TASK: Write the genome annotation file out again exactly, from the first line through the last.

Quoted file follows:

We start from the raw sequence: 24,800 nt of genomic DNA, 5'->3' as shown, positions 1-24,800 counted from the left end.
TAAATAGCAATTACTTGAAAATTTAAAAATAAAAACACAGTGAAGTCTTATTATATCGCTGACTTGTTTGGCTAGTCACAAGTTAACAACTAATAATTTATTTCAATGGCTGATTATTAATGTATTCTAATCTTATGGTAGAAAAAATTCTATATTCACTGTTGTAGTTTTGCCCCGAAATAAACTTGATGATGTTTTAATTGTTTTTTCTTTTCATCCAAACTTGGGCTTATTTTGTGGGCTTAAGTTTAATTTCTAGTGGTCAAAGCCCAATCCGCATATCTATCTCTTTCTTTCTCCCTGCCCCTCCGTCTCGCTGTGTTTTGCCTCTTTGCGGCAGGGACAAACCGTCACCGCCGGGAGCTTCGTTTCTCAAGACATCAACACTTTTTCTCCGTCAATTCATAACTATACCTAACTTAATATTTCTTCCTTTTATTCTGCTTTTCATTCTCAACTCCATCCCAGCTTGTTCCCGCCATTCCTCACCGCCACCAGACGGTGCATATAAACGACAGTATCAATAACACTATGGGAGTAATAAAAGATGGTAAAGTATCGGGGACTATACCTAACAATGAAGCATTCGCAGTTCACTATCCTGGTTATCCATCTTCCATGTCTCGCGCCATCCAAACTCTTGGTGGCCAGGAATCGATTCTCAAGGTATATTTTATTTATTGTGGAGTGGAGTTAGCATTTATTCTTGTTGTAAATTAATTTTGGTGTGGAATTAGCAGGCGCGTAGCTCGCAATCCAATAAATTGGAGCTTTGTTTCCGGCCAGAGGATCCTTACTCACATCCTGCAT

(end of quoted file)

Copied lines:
We start from the raw sequence: 24,800 nt of genomic DNA, 5'->3' as shown, positions 1-24,800 counted from the left end.
TAAATAGCAATTACTTGAAAATTTAAAAATAAAAACACAGTGAAGTCTTATTATATCGCTGACTTGTTTGGCTAGTCACAAGTTAACAACTAATAATTTATTTCAATGGCTGATTATTAATGTATTCTAATCTTATGGTAGAAAAAATTCTATATTCACTGTTGTAGTTTTGCCCCGAAATAAACTTGATGATGTTTTAATTGTTTTTTCTTTTCATCCAAACTTGGGCTTATTTTGTGGGCTTAAGTTTAATTTCTAGTGGTCAAAGCCCAATCCGCATATCTATCTCTTTCTTTCTCCCTGCCCCTCCGTCTCGCTGTGTTTTGCCTCTTTGCGGCAGGGACAAACCGTCACCGCCGGGAGCTTCGTTTCTCAAGACATCAACACTTTTTCTCCGTCAATTCATAACTATACCTAACTTAATATTTCTTCCTTTTATTCTGCTTTTCATTCTCAACTCCATCCCAGCTTGTTCCCGCCATTCCTCACCGCCACCAGACGGTGCATATAAACGACAGTATCAATAACACTATGGGAGTAATAAAAGATGGTAAAGTATCGGGGACTATACCTAACAATGAAGCATTCGCAGTTCACTATCCTGGTTATCCATCTTCCATGTCTCGCGCCATCCAAACTCTTGGTGGCCAGGAATCGATTCTCAAGGTATATTTTATTTATTGTGGAGTGGAGTTAGCATTTATTCTTGTTGTAAATTAATTTTGGTGTGGAATTAGCAGGCGCGTAGCTCGCAATCCAATAAATTGGAGCTTTGTTTCCGGCCAGAGGATCCTTACTCACATCCTGCAT